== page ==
I don’t know if many people will agree to this but we Filipinos are known for having close-knit family ties, wherever we might be located in the world.

We cherish our relationships with the members of our family, and love spending time together — eating, chatting, laughing, even singing together (even if we sound off-key)! One of the relationships that I personally treasure is the one I have with my own parents — and, in effect, the relationship my kids have with them.

You see, growing up, I wasn’t able to spend much time with my own grandparents. My parents, like many Filipinos I know — were what we call “OFWs” or overseas Filipino workers. They worked for the Brunei government for many years, thankfully, my siblings and I were allowed to join them.

Because of our situation though, we would only see our relatives, including our grandparents, during the times when we would go home to the Philippines. So I didn’t really get to have many bonding moments with them, unlike my cousins (and my older siblings, who went home to the Philippines for further studies).

Fast forward to the present time. My grandparents on both sides have already passed away (and oh, how I miss them). I am also a mother now, with kids of my own, who absolutely love being with their grandparents!

In fact, they are thrilled every time they are allowed to sleepover at my parents’ place, and I am happy about it too. They get to build lasting bonds with their lolo (grandfather) and lola (grandmother), plus play with their cousins, because my brother and his family live with my parents.

It’s a win-win situation actually, my kids and my parents get to strengthen their relationships with one another, and this mama gets some “time off” (though now, with the newest addition to our family, it’s not really “time off,” if you get what I mean!).

I know not many families are as blessed as mine is — to have grandparents around who are always there to help out with the grandkids, and this post isn’t meant to make anyone feel bad. It’s primarily to emphasize the value of the grandparents in our lives… and I guess, indirectly, the value of the elderly in general. The generations before us — those who are wiser and know better.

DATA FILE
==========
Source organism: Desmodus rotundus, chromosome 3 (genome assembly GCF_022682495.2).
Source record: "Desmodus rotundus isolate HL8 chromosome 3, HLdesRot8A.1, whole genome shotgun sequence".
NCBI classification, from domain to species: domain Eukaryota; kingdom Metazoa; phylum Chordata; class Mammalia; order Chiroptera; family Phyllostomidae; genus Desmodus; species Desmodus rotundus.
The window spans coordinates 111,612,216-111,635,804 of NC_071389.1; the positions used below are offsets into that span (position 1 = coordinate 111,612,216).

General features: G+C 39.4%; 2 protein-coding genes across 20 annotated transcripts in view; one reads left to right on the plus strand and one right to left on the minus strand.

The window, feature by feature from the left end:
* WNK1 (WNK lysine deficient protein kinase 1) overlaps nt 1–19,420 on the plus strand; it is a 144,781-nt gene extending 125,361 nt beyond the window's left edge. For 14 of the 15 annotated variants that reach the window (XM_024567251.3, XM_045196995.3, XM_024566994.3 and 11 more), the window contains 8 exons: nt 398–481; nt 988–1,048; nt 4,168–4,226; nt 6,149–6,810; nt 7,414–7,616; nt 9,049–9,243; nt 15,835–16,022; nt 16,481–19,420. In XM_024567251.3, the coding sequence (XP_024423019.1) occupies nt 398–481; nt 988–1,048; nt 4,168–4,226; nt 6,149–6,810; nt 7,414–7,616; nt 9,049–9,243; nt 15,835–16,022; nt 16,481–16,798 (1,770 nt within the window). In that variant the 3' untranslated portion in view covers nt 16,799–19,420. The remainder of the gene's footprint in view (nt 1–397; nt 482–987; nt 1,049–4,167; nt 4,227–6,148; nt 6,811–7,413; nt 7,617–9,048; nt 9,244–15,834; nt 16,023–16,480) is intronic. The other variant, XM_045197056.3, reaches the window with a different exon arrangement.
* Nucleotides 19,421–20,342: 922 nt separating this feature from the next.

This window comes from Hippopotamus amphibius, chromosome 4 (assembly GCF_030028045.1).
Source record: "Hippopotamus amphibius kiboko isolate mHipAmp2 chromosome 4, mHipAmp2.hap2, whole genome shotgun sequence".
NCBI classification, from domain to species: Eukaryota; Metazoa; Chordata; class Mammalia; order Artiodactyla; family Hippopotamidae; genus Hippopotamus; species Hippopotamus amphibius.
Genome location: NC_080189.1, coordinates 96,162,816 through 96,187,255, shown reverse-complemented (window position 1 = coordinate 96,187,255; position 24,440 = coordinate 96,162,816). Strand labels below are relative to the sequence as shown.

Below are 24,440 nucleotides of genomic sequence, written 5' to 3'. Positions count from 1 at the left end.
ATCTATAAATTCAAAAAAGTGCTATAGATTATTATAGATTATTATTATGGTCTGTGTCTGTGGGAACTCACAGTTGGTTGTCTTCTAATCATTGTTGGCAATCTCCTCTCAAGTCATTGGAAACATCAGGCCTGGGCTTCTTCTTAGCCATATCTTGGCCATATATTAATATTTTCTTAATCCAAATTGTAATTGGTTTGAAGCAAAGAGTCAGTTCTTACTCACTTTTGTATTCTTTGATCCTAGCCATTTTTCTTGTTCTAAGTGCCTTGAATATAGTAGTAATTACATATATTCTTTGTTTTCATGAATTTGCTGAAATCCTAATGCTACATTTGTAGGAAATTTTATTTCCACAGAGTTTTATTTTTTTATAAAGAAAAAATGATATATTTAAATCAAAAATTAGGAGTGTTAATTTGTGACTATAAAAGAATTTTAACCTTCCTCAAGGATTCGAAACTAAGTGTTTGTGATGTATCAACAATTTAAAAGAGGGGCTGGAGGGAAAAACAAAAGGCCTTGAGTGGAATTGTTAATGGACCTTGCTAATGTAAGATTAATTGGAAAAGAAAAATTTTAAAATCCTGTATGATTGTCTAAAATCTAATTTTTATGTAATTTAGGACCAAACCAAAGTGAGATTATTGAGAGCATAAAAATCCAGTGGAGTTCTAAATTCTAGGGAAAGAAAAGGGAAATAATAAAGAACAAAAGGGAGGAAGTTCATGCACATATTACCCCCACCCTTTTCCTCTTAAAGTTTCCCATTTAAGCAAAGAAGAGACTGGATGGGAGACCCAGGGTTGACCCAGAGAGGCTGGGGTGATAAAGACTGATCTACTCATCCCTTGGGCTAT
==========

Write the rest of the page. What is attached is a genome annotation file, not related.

On a personal level, this one actually goes out to my kids’ grandparents, especially my parents. You see, our family has been having our share of trials lately, especially after our youngest was born, and my mom and dad have been our strongest allies, supporters and prayer warriors. Honestly, I don’t know how we could have “survived” the past few months without them!

So yes, if you’re reading this, and your parents (your kids’ grandparents) are still with you, I encourage you to find ways, even simple ones, to tell them how much you value them. Even if it’s difficult to do so. Even if you don’t feel like it. Don’t wait till the last minute — till someone is on their deathbed — to speak of love, forgiveness and gratitude. Realize the value of grandparents, and help your kids do so, too. It could possibly be one of the greatest lessons you’ll teach them.

How is the relationship of your children with their grandparents?

Picture Credit: Author

Tina Santiago-Rodriguez (Philippines)

Tina Santiago-Rodriguez is a wife and homeschool mom by vocation, a licensed physical therapist by education and currently the managing editor of Mustard, a Catholic children's magazine published by Shepherd's Voice Publications in the Philippines, by profession. She has been writing passionately since her primary school years in Brunei, and contributes regularly to several Philippine and foreign-based online and print publications. She also does sideline editing and scriptwriting jobs, when she has the time. Find out more about Tina through her personal blogs: Truly Rich Mom and Teacher Mama Tina.

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